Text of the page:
Anemia, cribra cranii and elemental composition using portable X-ray fluorescence

Anemia, cribra cranii and elemental composition using portable X-ray fluorescence: A study in individuals from the Coimbra Identified Osteological Collections, is the most recent paper authored by CIAS’ PhD student, Ricardo Gomes, in collaboration with Lídia Catarino and Ana Luísa Santos. The work was published in the Journal of Archaeological Science, see HERE.

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Abstract

Anemia, a multifactorial condition with an intricate etiology, impacts on worldwide health. In bioarchaeology, cribra orbitalia (CO) and cribra cranii (CC) have been associated with anemia. However, studies point to a complex origin for these lesions allied with pathogenic loads and poor living conditions. Bone elemental composition might help to identify homeostatic ruptures due to anemia and/or cribra. This study hypothesizes that possible homeostatic ruptures due to anemia and CC can cause measurable alterations in bone elemental concentration, particularly in elements such as Ca, P, Fe, Cu and Pb. Twelve elements were measured by non-invasive pXRF, in 45 crania (27 females, 18 males) from the Coimbra Identified Osteological Collections. Individuals were grouped according to cause of death (COD) −19 anemia vs. 26 control – and CO and CC were recorded as present/absent. None of the individuals had CO and 14 expressed CC (4 in the anemic and 10 in the control group). Data from previous studies, and the Ca/P ratio suggest a low diagenetic impact on the sample; however, alteration of bone bioapatite has been identified as the process underlying the first principal component. Individuals with anemia as COD had lower Si content (Cp3), but this element might be under the detection limits. Principal component analysis identified that individuals with CC presented higher levels of Fe and lower of S (Cp2). These elements are in close affinity in the soil, but they are not correlated in this investigation. Hence, their concentrations may be associated with socioeconomic conditions of the Coimbra population in the 19th/20th century. Females presented higher concentration of P and Ca. This might be due to a retention of these elements in young women with demanding physiological roles, yet a diagenetic effect cannot be excluded. Older individuals presented lower concentrations of P, Ca, and Cl and higher of Pb. These differences may be associated with the normal aging process and with the fact that fragile skeletons are more prone to post-mortem alterations. Portable XRF proved to be a useful tool for the study of documented individuals and bone elemental composition may contribute to the etiological discussion of anemia and CC, as well as the taphonomic process.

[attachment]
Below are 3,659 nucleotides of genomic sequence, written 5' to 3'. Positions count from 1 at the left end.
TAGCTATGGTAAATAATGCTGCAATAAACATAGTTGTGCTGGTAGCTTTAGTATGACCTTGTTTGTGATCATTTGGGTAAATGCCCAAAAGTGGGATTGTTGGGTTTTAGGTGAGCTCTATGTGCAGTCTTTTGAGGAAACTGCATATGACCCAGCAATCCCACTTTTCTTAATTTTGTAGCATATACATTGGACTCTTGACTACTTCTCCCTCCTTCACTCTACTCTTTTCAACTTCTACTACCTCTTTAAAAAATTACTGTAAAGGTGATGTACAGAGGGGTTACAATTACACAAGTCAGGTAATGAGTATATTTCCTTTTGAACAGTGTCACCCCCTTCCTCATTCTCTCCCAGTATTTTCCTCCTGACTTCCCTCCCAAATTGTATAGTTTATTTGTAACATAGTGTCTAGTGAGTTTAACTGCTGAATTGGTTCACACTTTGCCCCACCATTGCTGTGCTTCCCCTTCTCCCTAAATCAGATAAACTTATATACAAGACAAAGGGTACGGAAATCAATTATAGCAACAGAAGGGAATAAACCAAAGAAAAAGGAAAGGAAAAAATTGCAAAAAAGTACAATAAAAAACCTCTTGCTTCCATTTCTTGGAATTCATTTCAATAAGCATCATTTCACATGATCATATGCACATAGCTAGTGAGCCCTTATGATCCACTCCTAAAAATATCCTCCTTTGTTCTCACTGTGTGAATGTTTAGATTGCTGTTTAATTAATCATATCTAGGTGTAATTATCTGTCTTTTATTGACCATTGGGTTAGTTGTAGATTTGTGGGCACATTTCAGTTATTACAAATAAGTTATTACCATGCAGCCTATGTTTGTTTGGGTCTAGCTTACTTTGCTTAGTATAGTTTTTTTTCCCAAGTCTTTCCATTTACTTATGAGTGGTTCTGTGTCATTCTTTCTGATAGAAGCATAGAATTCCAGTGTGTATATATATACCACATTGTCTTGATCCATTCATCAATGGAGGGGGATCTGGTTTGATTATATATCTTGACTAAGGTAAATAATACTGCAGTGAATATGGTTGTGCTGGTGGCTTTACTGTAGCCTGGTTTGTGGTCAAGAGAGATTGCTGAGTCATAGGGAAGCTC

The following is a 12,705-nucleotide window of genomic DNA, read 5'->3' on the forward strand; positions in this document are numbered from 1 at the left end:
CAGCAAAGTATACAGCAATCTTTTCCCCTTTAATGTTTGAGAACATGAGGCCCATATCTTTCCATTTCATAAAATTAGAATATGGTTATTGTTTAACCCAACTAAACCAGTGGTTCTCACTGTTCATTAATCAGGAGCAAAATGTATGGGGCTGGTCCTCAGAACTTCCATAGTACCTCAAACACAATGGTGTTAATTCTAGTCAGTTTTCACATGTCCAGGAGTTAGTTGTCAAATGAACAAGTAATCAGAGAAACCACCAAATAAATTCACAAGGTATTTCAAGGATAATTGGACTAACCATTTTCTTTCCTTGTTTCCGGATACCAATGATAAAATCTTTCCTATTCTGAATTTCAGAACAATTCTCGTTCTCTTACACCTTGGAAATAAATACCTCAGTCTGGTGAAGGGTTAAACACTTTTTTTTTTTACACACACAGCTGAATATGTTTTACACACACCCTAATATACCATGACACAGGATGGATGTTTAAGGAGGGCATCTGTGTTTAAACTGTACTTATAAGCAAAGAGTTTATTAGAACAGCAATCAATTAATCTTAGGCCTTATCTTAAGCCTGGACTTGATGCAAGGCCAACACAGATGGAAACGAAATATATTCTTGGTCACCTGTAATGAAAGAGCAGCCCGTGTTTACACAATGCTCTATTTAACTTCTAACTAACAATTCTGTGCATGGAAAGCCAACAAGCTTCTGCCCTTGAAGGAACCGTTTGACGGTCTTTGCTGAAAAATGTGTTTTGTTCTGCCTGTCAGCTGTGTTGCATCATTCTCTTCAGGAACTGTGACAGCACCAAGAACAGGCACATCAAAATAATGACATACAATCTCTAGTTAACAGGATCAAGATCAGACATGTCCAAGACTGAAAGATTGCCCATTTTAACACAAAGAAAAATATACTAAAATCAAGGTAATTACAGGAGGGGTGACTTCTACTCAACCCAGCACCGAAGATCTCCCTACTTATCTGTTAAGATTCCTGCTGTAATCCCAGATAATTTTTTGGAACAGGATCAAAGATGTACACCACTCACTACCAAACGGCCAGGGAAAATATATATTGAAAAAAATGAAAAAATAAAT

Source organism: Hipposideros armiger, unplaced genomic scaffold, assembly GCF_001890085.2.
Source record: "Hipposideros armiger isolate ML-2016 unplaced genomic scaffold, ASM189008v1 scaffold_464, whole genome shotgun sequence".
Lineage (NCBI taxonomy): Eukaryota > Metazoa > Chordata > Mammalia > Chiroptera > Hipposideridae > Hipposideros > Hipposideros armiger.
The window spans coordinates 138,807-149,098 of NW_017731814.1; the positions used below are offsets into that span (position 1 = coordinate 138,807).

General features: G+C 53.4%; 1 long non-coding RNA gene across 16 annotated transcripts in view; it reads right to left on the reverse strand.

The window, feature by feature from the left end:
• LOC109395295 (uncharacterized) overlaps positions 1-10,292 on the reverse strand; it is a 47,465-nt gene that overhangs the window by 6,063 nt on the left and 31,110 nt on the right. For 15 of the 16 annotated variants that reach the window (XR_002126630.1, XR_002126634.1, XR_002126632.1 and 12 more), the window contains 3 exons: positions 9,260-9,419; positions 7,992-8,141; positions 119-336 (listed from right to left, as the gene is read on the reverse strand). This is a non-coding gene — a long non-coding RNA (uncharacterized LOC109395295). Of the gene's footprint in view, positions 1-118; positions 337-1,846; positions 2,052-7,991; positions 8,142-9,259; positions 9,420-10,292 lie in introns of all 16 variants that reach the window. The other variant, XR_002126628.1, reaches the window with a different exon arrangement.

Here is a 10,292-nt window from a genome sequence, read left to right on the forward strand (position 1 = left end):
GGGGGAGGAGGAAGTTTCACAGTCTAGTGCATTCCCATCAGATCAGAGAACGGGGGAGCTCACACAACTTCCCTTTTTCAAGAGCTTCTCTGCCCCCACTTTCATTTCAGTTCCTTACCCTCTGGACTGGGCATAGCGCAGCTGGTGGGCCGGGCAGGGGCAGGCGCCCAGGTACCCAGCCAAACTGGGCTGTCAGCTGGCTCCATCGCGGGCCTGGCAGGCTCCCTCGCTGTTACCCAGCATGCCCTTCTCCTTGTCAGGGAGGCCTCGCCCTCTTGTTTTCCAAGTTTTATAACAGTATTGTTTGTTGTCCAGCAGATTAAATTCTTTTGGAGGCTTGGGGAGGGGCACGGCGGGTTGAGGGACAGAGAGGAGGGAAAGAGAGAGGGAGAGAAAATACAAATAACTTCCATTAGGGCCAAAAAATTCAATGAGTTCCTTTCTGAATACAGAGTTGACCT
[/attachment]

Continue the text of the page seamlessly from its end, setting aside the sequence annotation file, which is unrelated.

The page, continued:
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Anemia, cribra cranii and elemental composition using portable X-ray fluorescence

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